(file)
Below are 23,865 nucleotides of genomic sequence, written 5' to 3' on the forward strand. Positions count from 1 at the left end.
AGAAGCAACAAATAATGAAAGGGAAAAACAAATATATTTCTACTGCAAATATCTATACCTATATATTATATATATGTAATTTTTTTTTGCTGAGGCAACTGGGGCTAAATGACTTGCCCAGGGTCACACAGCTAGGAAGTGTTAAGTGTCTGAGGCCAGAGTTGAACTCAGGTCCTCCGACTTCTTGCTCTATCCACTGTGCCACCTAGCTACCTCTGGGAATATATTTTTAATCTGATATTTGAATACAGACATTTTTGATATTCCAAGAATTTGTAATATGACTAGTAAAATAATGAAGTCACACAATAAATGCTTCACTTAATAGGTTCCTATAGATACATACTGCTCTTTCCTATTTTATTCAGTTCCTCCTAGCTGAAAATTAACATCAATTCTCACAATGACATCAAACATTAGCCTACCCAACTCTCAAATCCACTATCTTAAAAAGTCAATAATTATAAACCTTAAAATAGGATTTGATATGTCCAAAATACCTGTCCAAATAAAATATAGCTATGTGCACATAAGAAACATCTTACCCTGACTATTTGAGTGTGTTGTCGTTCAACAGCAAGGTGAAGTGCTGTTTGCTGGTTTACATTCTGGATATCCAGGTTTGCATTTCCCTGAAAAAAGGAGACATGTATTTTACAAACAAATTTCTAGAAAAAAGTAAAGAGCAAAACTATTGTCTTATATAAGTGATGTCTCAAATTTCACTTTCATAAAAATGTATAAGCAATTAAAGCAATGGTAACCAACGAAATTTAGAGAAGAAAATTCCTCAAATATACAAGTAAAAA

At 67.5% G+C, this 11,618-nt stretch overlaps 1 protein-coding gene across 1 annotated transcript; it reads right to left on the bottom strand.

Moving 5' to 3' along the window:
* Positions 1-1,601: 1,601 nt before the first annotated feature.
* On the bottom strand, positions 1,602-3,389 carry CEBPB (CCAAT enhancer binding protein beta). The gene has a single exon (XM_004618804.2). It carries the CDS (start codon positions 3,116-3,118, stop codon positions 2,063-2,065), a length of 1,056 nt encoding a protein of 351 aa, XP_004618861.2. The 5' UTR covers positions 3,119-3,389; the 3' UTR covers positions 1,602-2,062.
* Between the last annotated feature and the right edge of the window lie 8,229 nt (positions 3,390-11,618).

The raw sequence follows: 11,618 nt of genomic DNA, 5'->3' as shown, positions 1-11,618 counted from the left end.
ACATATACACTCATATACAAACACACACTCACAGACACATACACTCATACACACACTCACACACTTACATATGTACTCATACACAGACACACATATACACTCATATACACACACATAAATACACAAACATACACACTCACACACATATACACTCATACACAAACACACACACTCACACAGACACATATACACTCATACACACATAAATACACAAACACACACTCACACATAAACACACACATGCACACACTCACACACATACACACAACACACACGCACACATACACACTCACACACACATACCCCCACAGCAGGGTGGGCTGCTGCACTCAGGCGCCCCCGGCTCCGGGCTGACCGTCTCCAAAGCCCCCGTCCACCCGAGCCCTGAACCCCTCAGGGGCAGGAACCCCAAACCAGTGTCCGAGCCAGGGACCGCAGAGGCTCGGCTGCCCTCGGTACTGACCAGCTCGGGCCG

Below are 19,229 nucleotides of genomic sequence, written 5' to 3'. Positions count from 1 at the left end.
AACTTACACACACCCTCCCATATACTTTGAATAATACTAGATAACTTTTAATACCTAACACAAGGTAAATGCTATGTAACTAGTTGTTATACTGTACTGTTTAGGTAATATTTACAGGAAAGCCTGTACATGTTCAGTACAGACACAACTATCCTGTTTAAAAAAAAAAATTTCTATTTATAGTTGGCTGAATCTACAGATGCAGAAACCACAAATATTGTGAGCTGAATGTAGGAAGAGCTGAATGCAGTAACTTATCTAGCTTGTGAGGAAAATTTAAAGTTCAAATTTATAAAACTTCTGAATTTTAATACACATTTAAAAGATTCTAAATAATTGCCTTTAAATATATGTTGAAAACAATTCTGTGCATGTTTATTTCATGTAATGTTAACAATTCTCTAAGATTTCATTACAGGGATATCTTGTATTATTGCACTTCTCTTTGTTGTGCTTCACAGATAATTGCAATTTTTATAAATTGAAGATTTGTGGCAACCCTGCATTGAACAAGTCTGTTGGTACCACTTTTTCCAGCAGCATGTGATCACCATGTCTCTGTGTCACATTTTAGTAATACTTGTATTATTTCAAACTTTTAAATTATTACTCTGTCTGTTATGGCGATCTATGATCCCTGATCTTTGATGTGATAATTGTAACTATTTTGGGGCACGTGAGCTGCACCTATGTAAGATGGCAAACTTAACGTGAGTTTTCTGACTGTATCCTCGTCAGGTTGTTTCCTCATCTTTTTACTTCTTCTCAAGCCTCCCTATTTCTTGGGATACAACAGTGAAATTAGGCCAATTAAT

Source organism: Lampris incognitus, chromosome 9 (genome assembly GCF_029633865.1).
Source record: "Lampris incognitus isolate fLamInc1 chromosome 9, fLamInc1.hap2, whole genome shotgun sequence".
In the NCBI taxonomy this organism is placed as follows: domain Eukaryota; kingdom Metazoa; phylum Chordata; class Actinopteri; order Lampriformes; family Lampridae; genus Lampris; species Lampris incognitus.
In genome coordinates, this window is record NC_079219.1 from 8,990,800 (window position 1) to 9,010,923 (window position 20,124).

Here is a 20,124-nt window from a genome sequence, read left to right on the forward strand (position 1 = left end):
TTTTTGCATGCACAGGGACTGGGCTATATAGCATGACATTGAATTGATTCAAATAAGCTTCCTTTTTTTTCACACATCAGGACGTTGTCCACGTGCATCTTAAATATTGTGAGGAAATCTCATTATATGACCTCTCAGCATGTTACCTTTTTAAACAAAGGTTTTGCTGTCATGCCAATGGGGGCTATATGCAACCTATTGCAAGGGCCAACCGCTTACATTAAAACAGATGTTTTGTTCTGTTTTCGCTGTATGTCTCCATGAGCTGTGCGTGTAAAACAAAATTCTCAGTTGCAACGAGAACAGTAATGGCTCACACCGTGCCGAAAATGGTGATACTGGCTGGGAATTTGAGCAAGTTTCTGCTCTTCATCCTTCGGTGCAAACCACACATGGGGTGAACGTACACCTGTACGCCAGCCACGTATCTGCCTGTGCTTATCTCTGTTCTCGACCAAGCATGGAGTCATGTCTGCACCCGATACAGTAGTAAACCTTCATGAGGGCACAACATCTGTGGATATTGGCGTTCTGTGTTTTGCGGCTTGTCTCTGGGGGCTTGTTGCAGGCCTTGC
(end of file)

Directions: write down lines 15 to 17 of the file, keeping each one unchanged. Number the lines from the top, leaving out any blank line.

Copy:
In genome coordinates, this window is record NC_079219.1 from 8,990,800 (window position 1) to 9,010,923 (window position 20,124).

Here is a 20,124-nt window from a genome sequence, read left to right on the forward strand (position 1 = left end):
TTTTTGCATGCACAGGGACTGGGCTATATAGCATGACATTGAATTGATTCAAATAAGCTTCCTTTTTTTTCACACATCAGGACGTTGTCCACGTGCATCTTAAATATTGTGAGGAAATCTCATTATATGACCTCTCAGCATGTTACCTTTTTAAACAAAGGTTTTGCTGTCATGCCAATGGGGGCTATATGCAACCTATTGCAAGGGCCAACCGCTTACATTAAAACAGATGTTTTGTTCTGTTTTCGCTGTATGTCTCCATGAGCTGTGCGTGTAAAACAAAATTCTCAGTTGCAACGAGAACAGTAATGGCTCACACCGTGCCGAAAATGGTGATACTGGCTGGGAATTTGAGCAAGTTTCTGCTCTTCATCCTTCGGTGCAAACCACACATGGGGTGAACGTACACCTGTACGCCAGCCACGTATCTGCCTGTGCTTATCTCTGTTCTCGACCAAGCATGGAGTCATGTCTGCACCCGATACAGTAGTAAACCTTCATGAGGGCACAACATCTGTGGATATTGGCGTTCTGTGTTTTGCGGCTTGTCTCTGGGGGCTTGTTGCAGGCCTTGC